President of the Republic of Cyprus Nicos Anastasiades has stressed the government’s will to continue its efforts for a permanent settlement on the Cyprus problem, caused by the 1974 Turkish military invasion on the island, with sincerity, determination and boldness. Moreover, he underlined the need of a peaceful settlement that will give the chance to establish a modern European state and provide both Greek and Turkish Cypriots the opportunity to co-exist in harmony.
Anastasiades, who was speaking during a ceremony on the occasion of the 60th anniversary of Cyprus’ 1955-1959 anti-colonial struggle, said that the Cyprus problem remains the primary national challenge, noting that the solution must be given within conditions of security, democracy, by safeguarding human rights and making sure that there is no danger of repeated events that took place in the past due to the Turkish stance. Additionally, the Cypriot President underlined that the international community and the European Union are making efforts for a Cyprus settlement and that the relations between the island and the United States have been strengthened. Finally, he referred to his recent visit to Moscow, which proved, as he said, that no member of the international community is ignored by Cyprus.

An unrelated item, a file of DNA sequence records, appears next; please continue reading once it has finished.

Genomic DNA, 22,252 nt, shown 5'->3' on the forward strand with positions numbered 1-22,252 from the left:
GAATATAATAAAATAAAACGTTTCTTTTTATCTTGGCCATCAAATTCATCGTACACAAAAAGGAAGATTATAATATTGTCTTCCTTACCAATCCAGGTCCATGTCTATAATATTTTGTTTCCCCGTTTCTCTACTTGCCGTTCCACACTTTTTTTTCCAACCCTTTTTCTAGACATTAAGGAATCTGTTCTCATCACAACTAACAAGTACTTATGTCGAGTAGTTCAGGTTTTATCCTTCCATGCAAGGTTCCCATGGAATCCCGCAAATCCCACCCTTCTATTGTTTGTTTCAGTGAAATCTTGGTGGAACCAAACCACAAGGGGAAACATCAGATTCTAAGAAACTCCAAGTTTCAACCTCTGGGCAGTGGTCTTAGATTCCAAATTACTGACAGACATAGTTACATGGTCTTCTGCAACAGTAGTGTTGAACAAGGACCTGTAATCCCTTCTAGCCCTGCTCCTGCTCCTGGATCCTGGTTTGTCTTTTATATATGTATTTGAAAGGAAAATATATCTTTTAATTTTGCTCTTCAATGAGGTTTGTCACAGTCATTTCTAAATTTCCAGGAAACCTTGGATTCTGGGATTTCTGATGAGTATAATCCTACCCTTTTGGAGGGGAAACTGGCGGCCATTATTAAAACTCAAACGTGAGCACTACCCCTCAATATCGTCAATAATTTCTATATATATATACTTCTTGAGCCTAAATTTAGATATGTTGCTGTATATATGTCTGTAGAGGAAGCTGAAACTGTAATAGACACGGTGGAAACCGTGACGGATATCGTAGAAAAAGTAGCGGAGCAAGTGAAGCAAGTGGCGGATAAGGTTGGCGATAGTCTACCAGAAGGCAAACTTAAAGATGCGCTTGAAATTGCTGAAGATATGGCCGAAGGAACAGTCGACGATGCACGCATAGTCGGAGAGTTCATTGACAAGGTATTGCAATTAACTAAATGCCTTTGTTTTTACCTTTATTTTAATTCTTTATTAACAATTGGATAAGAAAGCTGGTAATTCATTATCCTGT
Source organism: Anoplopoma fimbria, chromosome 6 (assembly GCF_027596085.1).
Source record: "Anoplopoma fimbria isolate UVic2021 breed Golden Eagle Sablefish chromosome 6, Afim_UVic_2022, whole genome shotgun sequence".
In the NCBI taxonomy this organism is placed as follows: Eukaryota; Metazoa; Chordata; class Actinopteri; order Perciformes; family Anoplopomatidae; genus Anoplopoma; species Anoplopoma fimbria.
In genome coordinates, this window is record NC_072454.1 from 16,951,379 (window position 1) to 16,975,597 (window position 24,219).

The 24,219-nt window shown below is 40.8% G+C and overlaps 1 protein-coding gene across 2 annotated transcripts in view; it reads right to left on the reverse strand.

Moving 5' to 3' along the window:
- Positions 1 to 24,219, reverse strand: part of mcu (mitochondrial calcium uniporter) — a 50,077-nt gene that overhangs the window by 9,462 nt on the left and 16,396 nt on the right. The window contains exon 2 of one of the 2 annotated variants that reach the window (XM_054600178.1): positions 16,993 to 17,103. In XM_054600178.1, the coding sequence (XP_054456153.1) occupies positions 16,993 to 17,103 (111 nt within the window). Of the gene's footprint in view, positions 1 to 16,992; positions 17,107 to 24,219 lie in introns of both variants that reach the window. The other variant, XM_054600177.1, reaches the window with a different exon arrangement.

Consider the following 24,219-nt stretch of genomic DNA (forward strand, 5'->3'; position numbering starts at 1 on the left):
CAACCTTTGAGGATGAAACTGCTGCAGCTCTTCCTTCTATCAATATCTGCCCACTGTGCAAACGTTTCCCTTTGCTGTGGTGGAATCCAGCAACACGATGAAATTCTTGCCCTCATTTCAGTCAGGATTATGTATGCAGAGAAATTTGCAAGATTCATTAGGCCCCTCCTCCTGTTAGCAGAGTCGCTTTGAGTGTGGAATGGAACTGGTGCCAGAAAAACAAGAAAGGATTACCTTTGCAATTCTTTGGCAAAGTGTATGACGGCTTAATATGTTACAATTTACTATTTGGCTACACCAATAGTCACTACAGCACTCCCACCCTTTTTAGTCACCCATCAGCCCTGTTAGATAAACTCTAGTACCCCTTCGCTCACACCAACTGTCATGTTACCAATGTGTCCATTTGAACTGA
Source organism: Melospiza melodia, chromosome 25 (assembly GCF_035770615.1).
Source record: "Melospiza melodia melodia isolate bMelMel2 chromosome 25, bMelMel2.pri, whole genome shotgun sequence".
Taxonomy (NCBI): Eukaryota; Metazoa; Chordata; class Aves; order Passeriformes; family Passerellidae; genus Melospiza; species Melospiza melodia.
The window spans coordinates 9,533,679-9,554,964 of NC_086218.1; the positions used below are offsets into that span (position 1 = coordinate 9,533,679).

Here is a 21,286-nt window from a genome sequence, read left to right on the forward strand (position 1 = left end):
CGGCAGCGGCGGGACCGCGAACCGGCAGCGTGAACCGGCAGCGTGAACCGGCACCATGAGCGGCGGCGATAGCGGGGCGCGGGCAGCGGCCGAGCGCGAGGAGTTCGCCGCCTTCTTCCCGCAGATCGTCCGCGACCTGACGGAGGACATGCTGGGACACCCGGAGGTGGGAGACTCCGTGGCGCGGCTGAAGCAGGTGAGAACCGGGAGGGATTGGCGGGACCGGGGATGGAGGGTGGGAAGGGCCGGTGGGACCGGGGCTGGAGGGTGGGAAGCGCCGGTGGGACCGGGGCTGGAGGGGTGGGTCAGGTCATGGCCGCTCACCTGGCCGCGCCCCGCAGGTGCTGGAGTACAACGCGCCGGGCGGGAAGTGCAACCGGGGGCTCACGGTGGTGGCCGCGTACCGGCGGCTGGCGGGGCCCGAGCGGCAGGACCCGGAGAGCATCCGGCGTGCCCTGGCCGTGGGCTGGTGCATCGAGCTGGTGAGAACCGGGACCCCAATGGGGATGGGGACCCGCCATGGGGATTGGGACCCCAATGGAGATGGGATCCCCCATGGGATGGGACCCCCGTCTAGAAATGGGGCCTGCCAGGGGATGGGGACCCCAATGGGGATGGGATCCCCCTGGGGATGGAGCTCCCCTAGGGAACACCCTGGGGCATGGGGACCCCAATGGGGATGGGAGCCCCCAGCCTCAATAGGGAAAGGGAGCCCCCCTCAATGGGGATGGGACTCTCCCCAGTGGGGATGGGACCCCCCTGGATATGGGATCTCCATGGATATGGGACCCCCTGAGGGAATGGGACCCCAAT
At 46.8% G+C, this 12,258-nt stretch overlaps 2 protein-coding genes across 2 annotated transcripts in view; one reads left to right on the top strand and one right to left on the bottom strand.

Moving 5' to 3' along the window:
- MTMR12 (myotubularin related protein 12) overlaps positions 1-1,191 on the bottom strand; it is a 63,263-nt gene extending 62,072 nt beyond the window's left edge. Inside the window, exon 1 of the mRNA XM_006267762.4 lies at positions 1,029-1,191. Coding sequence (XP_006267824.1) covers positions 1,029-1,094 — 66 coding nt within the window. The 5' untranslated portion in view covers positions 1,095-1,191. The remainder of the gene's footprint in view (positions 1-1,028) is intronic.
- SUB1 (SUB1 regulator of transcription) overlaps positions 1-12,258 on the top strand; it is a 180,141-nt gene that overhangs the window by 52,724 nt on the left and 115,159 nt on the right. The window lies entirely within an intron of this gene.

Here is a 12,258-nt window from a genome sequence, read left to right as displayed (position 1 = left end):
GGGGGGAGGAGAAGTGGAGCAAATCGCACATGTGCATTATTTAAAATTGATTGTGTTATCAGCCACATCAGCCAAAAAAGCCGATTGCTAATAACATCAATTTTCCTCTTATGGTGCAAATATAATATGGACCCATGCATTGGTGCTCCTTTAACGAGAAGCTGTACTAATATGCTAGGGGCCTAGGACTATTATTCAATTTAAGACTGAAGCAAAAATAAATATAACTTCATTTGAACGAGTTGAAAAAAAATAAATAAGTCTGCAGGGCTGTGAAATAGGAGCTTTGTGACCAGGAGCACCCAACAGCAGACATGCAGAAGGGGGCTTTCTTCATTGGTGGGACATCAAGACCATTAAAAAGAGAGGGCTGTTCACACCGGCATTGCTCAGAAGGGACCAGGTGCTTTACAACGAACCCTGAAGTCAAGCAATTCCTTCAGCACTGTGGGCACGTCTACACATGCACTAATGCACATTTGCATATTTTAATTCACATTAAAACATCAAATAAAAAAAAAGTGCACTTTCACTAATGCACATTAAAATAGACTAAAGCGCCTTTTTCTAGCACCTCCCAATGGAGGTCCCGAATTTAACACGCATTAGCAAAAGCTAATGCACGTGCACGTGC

Referring to the Turkish side, he said that its intransigence has not allowed for a fruitful dialogue on the Cyprus problem over the last two years. Regarding his decision to withdraw from the United Nations-backed negotiations after the Turkish provocations in the island’s Exclusive Economic Zone (EEZ), he explained that it was inconceivable for him to continue this dialogue under the threat of Turkish military weapons, battle ships or army.
Concluding, he noted that the decision for dialogue and a peaceful settlement of the Cyprus problem has been something indispensable, while calling the Turkish side for the withdrawal of seismic vessel “Barbaros” and the international community to exert more pressure on Ankara.
Cyprus, which is a member of the European Union since 2004, has been violently divided in 1974, after a brutal Turkish invasion and the following occupation of its northern lands or 37% of its territory. On its part, Turkey has repeatedly denied to recognize the Republic of Cyprus, despite calls by international institutions and the European Union, which Ankara aims to join. At the same time, numerous United Nations-backed negotiations to reunite the island under a federal government have failed. In October 2014, President Anastasiades suspended his participation in the peace talks following a Navigational Telex (NAVTEX) issued by Turkey for the conduction of hydrocarbons research in Cyprus’ EEZ by seismic vessel “Barbaros,” escorted by a number of Turkish Navy ships.